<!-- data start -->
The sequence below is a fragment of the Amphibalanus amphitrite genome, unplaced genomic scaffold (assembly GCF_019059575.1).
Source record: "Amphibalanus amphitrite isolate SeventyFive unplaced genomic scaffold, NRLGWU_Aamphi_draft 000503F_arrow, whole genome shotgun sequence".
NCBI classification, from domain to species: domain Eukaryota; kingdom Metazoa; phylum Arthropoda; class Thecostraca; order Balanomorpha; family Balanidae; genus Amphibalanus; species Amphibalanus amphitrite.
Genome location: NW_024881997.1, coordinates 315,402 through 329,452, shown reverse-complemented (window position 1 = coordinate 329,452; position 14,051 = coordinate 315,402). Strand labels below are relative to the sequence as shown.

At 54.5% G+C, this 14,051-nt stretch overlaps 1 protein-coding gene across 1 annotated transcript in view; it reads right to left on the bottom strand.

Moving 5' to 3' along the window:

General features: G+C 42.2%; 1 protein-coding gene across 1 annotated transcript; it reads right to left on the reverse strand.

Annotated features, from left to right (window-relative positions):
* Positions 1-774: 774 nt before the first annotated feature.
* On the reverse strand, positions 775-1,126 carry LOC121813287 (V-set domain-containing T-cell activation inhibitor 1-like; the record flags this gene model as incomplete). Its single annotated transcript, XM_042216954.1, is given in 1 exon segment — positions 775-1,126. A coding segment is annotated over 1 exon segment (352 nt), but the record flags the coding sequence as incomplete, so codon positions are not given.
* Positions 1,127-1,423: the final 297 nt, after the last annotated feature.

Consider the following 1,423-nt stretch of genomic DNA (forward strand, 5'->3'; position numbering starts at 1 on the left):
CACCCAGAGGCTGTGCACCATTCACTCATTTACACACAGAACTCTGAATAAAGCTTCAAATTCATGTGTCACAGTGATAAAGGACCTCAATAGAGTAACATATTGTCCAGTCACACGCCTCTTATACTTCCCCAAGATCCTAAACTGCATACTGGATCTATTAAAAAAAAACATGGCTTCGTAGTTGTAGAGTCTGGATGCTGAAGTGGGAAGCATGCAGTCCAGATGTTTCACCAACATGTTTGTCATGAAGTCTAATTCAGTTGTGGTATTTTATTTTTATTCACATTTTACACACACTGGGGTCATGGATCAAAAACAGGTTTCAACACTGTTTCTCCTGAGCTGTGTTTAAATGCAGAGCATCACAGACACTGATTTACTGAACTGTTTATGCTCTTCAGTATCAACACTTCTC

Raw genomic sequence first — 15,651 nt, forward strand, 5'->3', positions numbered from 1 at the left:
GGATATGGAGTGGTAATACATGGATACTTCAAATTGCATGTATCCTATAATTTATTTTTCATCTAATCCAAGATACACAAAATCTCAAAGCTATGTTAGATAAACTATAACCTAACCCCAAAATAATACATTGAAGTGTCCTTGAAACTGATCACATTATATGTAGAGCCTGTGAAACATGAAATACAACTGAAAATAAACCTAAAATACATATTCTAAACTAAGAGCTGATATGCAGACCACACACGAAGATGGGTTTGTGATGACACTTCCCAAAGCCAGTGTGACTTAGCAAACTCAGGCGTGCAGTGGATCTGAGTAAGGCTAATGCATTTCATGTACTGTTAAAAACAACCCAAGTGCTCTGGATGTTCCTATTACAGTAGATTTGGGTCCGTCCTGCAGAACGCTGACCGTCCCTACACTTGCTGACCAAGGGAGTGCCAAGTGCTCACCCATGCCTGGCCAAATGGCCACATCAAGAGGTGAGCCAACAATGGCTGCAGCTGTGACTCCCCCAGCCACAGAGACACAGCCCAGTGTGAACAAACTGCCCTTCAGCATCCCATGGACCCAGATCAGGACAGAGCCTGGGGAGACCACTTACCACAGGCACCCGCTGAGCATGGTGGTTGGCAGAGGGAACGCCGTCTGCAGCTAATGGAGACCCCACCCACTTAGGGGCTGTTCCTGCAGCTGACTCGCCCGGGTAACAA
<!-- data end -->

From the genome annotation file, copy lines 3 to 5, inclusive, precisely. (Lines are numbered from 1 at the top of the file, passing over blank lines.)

NCBI classification, from domain to species: domain Eukaryota; kingdom Metazoa; phylum Arthropoda; class Thecostraca; order Balanomorpha; family Balanidae; genus Amphibalanus; species Amphibalanus amphitrite.
Genome location: NW_024881997.1, coordinates 315,402 through 329,452, shown reverse-complemented (window position 1 = coordinate 329,452; position 14,051 = coordinate 315,402). Strand labels below are relative to the sequence as shown.

At 54.5% G+C, this 14,051-nt stretch overlaps 1 protein-coding gene across 1 annotated transcript in view; it reads right to left on the bottom strand.